Nathaniel Berg

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Nathaniel Benjamin Berg, is a former president of the Guam Medical Society. He was raised the son of two physicians, Robert and Dorothy Berg. He is the host of a radio talk show discussing medicine and timely local controversial topics in the Pacific. Dr. Berg has been vocal in calling for better governance of the Guam Memorial Hospital. Berg has asked for audits and called for strict oversight of Guam's only public hospital.[1]

Berg is considered a watchdog for good healthcare and medical public policy on Guam. He has not shied away from controversial issues and challenged political leaders of both parties. In 2007, GU Magazine - a Guam-based magazine - recognized Dr. Berg as one of the most influential Doctors on Guam for his vocal advocacy and his tenacity.[2]

Berg is the owner and radiologist in chief of Guam Radiology Consultants. He is a distinguished graduate of the esteemed Tufts University School of Medicine. Berg obtained his bachelor's degree from the University of Massachusetts Amherst. Berg was an assistant clinical instructor in radiology for the Uniformed Services University of the Health Sciences while he was a chief resident in radiology at Walter Reed Army Medical Center. He served in the Army for 13 years leaving for private practice after achieving the rank of Major.[3]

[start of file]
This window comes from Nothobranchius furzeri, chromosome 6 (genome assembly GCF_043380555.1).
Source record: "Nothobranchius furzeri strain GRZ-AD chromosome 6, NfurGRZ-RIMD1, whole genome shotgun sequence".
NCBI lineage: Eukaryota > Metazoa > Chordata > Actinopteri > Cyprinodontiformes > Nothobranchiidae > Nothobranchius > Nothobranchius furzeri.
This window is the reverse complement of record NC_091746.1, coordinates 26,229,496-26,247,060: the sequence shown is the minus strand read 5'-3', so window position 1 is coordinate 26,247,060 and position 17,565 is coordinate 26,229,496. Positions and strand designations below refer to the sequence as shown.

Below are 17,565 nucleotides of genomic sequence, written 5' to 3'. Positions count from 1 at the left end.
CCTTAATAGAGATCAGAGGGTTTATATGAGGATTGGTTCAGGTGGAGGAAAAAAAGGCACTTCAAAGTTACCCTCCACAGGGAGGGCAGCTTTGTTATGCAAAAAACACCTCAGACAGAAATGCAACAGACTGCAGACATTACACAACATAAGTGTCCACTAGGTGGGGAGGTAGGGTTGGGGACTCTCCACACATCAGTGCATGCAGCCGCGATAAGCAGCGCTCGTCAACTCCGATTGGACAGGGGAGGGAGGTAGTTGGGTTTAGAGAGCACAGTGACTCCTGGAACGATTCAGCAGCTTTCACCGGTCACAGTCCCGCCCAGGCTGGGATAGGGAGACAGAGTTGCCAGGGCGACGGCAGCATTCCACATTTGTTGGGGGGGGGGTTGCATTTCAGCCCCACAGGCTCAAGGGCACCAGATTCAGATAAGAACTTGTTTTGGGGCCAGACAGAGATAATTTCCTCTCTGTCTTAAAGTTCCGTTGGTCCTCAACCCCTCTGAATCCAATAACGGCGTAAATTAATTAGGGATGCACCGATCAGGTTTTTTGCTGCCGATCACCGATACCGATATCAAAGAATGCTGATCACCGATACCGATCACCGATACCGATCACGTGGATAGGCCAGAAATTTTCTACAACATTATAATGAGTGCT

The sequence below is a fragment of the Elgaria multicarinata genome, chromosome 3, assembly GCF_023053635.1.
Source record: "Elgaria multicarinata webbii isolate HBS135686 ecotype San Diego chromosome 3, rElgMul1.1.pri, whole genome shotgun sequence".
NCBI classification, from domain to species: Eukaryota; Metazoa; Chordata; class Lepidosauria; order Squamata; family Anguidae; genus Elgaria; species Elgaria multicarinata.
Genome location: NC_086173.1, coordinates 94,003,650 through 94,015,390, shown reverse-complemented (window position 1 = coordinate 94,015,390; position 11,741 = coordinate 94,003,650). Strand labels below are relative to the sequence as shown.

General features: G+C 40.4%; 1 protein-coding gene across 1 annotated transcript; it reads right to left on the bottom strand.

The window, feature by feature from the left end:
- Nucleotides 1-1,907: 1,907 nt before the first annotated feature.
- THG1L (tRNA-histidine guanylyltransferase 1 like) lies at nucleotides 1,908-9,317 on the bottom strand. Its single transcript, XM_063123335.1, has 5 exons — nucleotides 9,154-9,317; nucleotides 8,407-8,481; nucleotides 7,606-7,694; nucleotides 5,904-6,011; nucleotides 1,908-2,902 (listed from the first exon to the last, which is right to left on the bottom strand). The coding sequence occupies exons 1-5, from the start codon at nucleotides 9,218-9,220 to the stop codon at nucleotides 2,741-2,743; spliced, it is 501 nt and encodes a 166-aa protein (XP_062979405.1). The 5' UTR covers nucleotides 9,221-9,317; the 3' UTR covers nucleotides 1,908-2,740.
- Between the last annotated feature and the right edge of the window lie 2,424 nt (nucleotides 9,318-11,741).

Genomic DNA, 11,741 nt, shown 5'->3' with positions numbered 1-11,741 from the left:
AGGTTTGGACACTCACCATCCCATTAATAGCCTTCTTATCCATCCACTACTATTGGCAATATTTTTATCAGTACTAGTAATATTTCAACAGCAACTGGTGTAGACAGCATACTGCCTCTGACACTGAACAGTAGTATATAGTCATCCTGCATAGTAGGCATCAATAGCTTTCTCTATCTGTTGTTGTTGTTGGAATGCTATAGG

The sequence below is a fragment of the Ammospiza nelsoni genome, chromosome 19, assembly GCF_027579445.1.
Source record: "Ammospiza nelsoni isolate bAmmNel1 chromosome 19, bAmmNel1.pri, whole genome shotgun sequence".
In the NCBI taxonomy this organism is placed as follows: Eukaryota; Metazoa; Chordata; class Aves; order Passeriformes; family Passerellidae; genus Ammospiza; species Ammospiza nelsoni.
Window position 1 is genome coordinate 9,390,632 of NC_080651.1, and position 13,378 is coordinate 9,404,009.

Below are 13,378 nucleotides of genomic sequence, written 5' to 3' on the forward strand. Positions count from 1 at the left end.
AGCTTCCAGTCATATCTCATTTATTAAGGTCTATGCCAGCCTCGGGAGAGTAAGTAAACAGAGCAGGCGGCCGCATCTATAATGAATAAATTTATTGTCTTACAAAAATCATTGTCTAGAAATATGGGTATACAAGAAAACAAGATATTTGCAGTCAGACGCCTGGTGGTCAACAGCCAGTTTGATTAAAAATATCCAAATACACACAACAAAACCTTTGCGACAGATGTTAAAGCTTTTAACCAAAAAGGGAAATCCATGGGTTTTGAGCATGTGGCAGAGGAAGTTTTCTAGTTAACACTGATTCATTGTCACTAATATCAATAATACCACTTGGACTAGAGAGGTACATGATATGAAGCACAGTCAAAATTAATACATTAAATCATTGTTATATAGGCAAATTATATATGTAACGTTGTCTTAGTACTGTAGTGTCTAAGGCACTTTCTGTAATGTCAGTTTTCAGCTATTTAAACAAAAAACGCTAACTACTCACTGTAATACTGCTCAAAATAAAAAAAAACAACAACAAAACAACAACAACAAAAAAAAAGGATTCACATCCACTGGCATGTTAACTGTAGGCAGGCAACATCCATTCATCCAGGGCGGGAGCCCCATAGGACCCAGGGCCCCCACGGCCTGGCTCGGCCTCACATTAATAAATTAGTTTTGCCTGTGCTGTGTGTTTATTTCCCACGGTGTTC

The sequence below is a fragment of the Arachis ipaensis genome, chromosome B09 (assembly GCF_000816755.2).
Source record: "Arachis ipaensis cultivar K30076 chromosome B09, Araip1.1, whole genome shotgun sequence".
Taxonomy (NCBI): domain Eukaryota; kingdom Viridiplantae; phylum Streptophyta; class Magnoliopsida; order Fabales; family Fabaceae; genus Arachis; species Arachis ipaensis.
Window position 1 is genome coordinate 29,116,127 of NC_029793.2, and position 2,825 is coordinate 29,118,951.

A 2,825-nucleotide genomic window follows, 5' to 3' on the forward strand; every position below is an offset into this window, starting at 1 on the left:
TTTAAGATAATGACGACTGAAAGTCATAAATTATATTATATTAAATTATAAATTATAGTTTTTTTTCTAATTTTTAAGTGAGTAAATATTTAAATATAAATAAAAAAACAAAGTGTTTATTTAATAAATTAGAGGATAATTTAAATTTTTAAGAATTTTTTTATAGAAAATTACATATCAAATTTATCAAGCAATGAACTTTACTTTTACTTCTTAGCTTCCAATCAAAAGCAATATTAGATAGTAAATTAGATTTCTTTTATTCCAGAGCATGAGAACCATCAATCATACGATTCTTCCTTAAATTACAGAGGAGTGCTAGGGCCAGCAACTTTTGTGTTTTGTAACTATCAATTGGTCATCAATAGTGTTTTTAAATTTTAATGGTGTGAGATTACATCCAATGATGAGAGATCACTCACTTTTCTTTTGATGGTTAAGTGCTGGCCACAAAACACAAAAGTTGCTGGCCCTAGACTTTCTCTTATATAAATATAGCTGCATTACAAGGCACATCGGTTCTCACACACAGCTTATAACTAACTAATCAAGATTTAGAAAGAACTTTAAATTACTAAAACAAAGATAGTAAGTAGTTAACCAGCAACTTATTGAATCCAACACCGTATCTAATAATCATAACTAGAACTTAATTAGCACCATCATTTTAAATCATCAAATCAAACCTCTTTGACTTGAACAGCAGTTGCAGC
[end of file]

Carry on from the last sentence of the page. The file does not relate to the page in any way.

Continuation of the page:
Berg is a member of several organizations to include the American College of Radiology, American Roentgen Ray Society, and Radiologic Society of North America.[4]

As the host of an AM talk radio program on News Talk K57, Berg also provides insight into procedures, illnesses, advancements, and other topics related to the medical field. He also contributes numerous stories to the Sorensen Media Group of stations as a Medical sports correspondent. Berg's expertise and knowledge is sought after by members of the community and the media.[5]

References[edit]

  1. ^ "Pacific News Center". 
  2. ^ "News talk K 57". Archived from the original on 2012-02-09. 
  3. ^ "KUAM". Archived from the original on 2006-08-24. 
  4. ^ "KUAM". Archived from the original on 2007-04-22. 
  5. ^ "Pacific Daily News". 

External links[edit]